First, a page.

Of course, a university department often has but one or two IT staff and they usually have no interest in maintaining application servers for researchers to do their work on or time in which to do it; keeping the email and departmental website up and the administrators' Windows desktops running is usually enough for them. On the other hand, researchers aren't very keen on doing any kind of sysadmin; quite often they will quickly install Ubuntu on an old desktop machine (with a public IP address...), put their application on it and forget about it unless the application stops working.

Those of us who have any sort of sysadmin knowledge (e.g. me, having done the RHCE exam years ago) therefore end up maintaining a research group's servers as well as doing development and research. However, if the departmental sysadmin or their boss is particularly suspicious by nature then they often worry about people who aren't actual IT staff going anywhere near anything. I've ended up in the situation before (not in my current job) where the regulations prohibited me from going into the server room at, to fix a failed server and yet the person who was so permitted didn't know how to do it and considered themselves too busy to learn.
webgirluk
Oct. 10th, 2016 07:56 pm (UTC)
Interesting article. I think my boyfriend will relate a lot to this as well so I'll show him later.

topum
Oct. 17th, 2016 09:28 pm (UTC)
I only read the TL;DR but I can say that it was not the case at an investment bank I worked for. There are a lot of bad things one can say about working there but this is definitely not one of them. You could get enormously empowered and start and run with pretty big and completely new things that have never been done before on the trading floor very early on you if you are smart. And that provided an enormous (even scary) scope for putting one's intelligence to work.

Among the (very arrogant and highly ambitious) group of people I went to b-school with and then worked with, Big 4 accounting firms were never viewed as a choice of very intelligent people who wanted to put that intelligence to work. They were thought to go to hedge funds, bulge bracket investment banks, vc, pe, strategy consulting, tech but never to do audits at Big 4, which paid at least a digit less than all of the above and immersed you into the exciting world of putting together audit files for years (nobody sought employment at Big Four after graduation really). The stereotype was that undergrads who do not really have a passion for anything and not enough ambition to really go for it join accounting firms and train as accountants to go with the flow, etc. Accounting firms were never associated in our minds with very smart people shaking things up, changing the game, etc.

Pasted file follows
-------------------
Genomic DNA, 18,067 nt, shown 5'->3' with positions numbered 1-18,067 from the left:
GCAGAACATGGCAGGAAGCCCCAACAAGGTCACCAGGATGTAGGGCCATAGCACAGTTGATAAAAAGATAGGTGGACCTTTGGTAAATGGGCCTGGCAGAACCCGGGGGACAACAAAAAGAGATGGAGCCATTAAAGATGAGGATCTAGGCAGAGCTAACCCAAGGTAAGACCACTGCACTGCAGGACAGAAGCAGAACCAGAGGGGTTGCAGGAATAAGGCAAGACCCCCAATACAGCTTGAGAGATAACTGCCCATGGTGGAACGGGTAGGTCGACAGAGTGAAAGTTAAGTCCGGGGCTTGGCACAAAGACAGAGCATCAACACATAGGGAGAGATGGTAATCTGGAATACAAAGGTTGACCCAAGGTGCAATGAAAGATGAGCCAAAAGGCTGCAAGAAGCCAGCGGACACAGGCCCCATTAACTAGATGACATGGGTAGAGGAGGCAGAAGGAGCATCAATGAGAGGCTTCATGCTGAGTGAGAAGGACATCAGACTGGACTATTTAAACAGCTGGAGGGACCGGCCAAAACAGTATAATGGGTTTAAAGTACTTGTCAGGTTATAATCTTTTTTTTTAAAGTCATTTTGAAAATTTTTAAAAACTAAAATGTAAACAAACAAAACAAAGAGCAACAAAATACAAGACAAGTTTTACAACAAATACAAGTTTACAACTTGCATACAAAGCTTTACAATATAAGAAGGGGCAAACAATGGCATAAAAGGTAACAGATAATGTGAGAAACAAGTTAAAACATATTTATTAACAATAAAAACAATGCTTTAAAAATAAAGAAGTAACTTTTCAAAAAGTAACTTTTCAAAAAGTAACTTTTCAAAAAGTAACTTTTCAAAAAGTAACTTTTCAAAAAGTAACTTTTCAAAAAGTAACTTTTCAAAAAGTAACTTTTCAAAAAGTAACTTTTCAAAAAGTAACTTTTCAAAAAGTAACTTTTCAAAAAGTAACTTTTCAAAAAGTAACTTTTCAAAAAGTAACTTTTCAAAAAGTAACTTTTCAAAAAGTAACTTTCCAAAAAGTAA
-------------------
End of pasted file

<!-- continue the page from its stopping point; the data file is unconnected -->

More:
philmophlegm
Oct. 18th, 2016 07:16 pm (UTC)
I suspect that there's a lot of truth in that. Quite a lot of the people I worked with were not what I would call intellectually curious. (More Big 4 people than you might expect went to third-rate universities.)

I could never understand why anyone would work for a Big 4 firm in the City if you could work for investment banks, hedge funds, PE houses etc for a hell of a lot more money and not that many more hours. I imagine that's why in the City, the Big 4 don't get the best people.

Outside of London, it's different I think because you get people (me for instance) who just wouldn't want to live anywhere near London. It's gut feel rather than the result of an academic study, but I'd hazard a guess that 'provincial' offices of Big 4 firms are staffed by better brains than London.

Tragically of course, it's the plodders in London who get promoted quicker (through a combination of higher staff turnover and more exposure to high-value work) but to be fair they work much longer hours. That ultimately means provincial brains who end up in national or European roles (and here I am talking from personal experience) end up working for hard-working plodders from London. Hey ho.